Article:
Butter Lettuce: The leaves are thin and soft with a silky almost buttery feel. They have a sweet, mild flavor with less prominent veins than iceberg. Butter lettuce is sometimes referred to as cabbage lettuce and includes common varieties like Boston and Bibb lettuce.
Escarole Lettuce: Escarole is a lettuce that is often used in salads. With a crinkled shape to the leaves, escarole is an example of greens that provide various degrees of flavor as the outer leaves are removed. While the outer leaves are a dark green, peeling back a layer will reveal a lighter shade of green. As more layers are peeled back, the leaves continue to lighten in shade. As the shade of the leaves lightens, the degree of bitter taste also lessens.
Iceberg Lettuce: Sometimes called Crisphead lettuce, Roundhead lettuce, Iceberg lettuce or head lettuce, this popular salad green has a tight compact head, pale green leaves, crisp texture and a very mild flavor. Store in perforated plastic bags wrapped in damp paper towels and keep in the refrigerator vegetable crisper.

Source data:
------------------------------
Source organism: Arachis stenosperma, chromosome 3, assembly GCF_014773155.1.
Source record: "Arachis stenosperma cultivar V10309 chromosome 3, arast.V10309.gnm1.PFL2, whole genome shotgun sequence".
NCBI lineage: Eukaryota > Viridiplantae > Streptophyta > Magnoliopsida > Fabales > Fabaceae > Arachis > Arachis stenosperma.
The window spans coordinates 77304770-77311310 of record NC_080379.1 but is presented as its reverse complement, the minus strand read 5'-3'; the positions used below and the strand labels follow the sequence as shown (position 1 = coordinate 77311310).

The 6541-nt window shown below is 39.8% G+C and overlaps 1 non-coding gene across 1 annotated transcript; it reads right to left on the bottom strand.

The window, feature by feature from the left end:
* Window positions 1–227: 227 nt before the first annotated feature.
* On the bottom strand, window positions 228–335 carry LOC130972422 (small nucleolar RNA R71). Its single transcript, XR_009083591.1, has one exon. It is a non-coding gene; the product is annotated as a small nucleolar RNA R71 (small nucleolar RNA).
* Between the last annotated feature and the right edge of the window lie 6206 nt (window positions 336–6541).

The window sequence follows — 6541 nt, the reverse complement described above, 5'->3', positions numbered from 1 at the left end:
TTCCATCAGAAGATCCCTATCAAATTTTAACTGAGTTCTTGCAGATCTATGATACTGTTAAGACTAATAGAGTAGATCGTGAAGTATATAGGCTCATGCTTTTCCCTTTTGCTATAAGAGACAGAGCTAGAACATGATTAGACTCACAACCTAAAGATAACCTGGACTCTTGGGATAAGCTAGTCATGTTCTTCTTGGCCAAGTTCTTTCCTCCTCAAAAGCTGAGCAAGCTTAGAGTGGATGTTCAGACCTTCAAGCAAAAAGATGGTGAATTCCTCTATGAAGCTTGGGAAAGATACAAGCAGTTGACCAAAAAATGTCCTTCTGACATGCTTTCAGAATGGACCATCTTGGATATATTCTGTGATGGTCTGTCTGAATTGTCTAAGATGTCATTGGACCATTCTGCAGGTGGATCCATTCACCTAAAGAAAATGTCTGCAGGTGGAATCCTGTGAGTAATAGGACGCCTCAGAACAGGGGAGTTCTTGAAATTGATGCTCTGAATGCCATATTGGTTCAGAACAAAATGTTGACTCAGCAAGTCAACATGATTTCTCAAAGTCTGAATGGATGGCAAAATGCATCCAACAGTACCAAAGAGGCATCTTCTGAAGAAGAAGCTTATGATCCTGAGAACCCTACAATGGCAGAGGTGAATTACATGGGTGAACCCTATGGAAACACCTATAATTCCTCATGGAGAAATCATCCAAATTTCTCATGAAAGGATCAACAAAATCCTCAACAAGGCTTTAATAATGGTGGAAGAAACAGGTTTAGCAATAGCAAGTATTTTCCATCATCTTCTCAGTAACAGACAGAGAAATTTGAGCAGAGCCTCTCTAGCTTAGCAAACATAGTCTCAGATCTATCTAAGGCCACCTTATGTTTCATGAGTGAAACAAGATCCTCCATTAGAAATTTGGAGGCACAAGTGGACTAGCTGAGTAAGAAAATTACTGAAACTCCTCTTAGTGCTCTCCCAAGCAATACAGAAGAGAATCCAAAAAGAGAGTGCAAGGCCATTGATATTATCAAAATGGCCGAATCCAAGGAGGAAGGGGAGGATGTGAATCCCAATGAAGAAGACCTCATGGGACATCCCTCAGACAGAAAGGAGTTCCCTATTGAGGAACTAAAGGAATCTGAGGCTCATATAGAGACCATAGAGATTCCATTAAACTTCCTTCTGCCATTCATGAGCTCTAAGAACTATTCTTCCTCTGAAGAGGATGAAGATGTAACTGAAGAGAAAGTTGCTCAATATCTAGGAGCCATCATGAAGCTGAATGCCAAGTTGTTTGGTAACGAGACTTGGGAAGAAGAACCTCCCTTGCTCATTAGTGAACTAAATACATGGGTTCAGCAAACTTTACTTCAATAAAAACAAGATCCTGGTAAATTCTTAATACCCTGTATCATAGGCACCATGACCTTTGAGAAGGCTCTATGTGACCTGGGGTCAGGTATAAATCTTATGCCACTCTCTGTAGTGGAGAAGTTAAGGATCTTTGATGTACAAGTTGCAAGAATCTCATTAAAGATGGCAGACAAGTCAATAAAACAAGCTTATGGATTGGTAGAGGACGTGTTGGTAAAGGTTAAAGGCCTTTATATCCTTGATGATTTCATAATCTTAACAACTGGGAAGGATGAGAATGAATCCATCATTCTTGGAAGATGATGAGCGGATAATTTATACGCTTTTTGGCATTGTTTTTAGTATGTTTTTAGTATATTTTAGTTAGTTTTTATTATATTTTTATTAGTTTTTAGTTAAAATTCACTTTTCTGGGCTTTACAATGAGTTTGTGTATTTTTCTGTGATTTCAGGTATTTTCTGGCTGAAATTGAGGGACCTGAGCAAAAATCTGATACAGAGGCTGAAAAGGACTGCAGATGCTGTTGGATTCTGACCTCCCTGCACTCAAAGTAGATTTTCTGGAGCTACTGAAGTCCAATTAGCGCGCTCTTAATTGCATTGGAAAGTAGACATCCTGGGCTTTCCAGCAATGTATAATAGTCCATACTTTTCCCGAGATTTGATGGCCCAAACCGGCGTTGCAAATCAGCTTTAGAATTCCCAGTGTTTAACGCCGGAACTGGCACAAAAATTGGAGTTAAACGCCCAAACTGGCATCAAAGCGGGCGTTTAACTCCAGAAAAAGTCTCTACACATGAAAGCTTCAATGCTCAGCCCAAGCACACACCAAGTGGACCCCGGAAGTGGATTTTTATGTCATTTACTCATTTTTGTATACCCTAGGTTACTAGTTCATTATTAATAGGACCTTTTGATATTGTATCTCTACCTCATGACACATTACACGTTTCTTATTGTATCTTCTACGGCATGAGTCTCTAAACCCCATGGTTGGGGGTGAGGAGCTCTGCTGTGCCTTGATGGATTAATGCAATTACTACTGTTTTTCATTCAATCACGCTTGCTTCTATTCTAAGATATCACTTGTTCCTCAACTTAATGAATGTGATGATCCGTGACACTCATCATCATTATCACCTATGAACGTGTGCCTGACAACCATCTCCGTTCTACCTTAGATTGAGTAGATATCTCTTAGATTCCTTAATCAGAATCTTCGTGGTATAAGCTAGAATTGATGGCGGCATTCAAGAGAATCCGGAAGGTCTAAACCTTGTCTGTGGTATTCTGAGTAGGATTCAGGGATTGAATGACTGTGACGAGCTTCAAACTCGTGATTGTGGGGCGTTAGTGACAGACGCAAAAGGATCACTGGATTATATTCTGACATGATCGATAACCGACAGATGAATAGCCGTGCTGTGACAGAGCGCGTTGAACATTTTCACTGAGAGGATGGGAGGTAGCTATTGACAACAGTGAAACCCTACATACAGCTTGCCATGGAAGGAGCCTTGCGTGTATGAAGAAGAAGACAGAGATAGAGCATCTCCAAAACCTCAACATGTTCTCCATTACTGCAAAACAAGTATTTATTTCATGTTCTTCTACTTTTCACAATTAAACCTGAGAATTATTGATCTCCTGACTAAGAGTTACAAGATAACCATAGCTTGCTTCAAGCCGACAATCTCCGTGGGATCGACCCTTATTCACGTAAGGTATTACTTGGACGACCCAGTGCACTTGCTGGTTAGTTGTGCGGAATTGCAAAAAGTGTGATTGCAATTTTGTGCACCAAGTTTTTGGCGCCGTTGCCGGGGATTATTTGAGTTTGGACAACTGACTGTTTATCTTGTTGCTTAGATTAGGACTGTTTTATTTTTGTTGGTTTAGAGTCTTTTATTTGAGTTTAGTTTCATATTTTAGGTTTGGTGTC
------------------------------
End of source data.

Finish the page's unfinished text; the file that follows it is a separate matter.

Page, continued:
Green Leaf Lettuce: This is one of the most common varieties and has curly, ruffled leaves. Their crispness falls somewhere between butter and romaine lettuces. Modern lettuce had its start as a Mediterranean weed. As early as 55 B.C., lettuce was served on the tables of Persian kings and praised for its medicinal values. The name comes from Latin words referring to its milky juice.
Red Leaf Lettuce: Red leaf lettuce’s mild flavor and soft, colorful leaves makes it a popular addition to salads. This is the red version of green leaf lettuce which is one of the most common varieties and has curly, ruffled leaves. Their crispness falls somewhere between butter and romaine lettuces. Lettuces like moisture and cool temperatures.
Romaine Lettuce: Romaine or Cos lettuce has a loaf-shaped appearance with long, dark green, upright outer leaves that often feature a white central spine. The outer leaves can be quite sturdy, while the inner leaves are often used in Caesar salads and are on the tender side. The word lettuce derives from the Latin word “lac” or “milk” because of the milky juice that comes from the cut leaves.